The 20 richest countries have extended the suspension of the debt service of the countries most vulnerable to the health crisis until June 2021.
The G20 extended for six months on Wednesday, until June 30, 2021, the moratorium on the debt of the poorest countries hard hit by the Covid-19 pandemic, a measure deemed insufficient by NGOs. The 20 richest countries in the world pledged in April to suspend the debt service of the countries most vulnerable to the health crisis until the end of the year.
The extension of the moratorium was announced by G20 finance ministers and central bank heads after a virtual meeting organized by the current chairman of the group, Saudi Arabia. “We have agreed to extend the Debt Service Suspension Initiative for six months,” Saudi Finance Minister Mohammed al-Jadaan said at a press conference.
But this moratorium could be further extended until the end of 2021, at a meeting next spring of the International Monetary Fund (IMF) and the World Bank, according to a joint statement. In addition, the G20 raised the idea of restructuring the debt of the poorest countries, a further step compared to the simple suspension of debt service.
“We recognize that addressing debt beyond suspension of debt service may be necessary on a case-by-case basis,” commented the G20, adding “having agreed on the principle of a common framework” to tackle this topic. US Treasury Secretary Steven Mnuchin echoed this on Wednesday evening from Washington, stressing in a statement that “in a number of countries, debtors and creditors will have to work together quickly to restructure debt, in particular to unblock financing essentials of the IMF ”.
The framework will be clarified at another extraordinary G20 finance meeting ahead of the group’s summit in November. The IMF and the World Bank have called for helping the poorest countries. “The international community must do all it can to support the most vulnerable,” insisted IMF Managing Director Kristalina Georgieva.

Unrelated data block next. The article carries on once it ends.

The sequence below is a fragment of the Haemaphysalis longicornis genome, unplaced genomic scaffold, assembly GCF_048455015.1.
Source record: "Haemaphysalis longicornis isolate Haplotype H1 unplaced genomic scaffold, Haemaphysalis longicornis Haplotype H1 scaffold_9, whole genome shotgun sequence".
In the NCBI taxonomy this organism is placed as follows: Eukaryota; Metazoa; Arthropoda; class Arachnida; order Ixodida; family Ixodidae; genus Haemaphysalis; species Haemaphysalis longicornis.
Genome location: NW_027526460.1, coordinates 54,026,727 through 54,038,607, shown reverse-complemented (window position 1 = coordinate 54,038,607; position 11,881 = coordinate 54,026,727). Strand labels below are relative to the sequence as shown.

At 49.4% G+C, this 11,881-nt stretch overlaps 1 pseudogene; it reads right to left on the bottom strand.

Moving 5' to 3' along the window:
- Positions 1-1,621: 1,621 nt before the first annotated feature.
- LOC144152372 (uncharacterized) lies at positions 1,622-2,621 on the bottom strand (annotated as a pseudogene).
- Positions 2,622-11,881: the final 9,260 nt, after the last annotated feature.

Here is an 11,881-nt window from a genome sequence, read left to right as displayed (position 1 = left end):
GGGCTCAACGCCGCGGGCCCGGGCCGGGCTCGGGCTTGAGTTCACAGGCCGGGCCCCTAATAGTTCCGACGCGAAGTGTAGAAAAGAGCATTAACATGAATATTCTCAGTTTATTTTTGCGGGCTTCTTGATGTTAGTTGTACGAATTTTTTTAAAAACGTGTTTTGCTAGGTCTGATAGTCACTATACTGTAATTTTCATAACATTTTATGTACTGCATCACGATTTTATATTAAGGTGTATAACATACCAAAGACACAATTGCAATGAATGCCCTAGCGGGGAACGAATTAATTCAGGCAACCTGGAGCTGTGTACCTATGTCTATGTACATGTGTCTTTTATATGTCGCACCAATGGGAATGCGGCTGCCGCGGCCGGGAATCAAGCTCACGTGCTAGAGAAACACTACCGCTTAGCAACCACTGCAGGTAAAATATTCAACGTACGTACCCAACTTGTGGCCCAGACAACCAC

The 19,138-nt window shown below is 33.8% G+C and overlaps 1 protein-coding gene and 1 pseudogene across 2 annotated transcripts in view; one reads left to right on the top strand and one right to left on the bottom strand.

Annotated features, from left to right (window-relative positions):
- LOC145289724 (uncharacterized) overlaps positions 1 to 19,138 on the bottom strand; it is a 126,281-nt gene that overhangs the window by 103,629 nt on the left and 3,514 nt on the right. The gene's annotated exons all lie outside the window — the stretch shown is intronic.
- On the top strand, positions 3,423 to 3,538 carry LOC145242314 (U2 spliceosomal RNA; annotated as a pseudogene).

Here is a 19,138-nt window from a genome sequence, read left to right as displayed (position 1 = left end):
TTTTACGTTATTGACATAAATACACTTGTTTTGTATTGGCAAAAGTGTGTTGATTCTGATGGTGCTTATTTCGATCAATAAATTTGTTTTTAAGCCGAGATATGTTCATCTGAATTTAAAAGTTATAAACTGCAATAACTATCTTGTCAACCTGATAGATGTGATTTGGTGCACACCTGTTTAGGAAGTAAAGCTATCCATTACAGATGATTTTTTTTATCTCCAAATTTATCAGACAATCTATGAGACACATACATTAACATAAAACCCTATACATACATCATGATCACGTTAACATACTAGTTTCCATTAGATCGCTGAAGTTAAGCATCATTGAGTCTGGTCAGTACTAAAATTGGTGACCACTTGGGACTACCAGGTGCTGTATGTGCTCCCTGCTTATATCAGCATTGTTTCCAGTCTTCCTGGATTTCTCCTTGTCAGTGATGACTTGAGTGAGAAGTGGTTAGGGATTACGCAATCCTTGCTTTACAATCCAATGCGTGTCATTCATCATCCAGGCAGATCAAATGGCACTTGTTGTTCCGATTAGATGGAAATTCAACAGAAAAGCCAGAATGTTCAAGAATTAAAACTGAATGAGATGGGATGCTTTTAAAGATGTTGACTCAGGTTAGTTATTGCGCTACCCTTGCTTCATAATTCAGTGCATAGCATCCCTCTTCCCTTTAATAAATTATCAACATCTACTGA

“The tendency in debt crises was for struggling countries to go through ineffective rescheduling which weakens them even further,” said World Bank chief David Malpass. Because, explained David Malpass, creditors are granting debt reduction procedures “but at a huge cost”. “We have to work better and faster this time,” he insisted.
NGOs have been more critical. “The G20 took an important step today, but it did not go far enough,” said Najat Vallaud-Belkacem, director of the ONE campaign in France. “They could have extended the debt service cut-off until the end of 2021 to help the world’s poorest countries fight this global pandemic. They just chose not to do it, ”she said.
“With the economic chaos caused by the Covid-19 which threatens to set back the fight against poverty by several decades, the extension of the suspension of the debt service was the bare minimum that the G20 could do,” said Jaime Atienza , from Oxfam.
“Failure to cancel debt payments will only delay the debt tsunami that will engulf many of the world’s poorest countries,” he added. To date, 46 of the 73 poorest countries have applied for the suspension of debt service, most of them in Africa.
The initiative only covered “1.66%” of debt payments from poor countries this year, lamented the European Debt and Development Network (Eurodad), according to which “it had a very significant impact. limited due to the reluctance of private and multilateral lenders to participate ”.
According to the World Bank, the debt of the 73 poorest countries increased by 9.5% in 2019, reaching a record 744 billion dollars (about 632 billion euros). The outstanding debt to government creditors, most of which are G20 states, reached $ 178 billion (151 billion euros) last year, according to the same source. Wednesday’s meeting comes the day after the publication of the IMF’s latest forecasts: the contraction in world GDP will be 4.4% before a recovery in 2021 but the repercussions of this crisis will last for several years.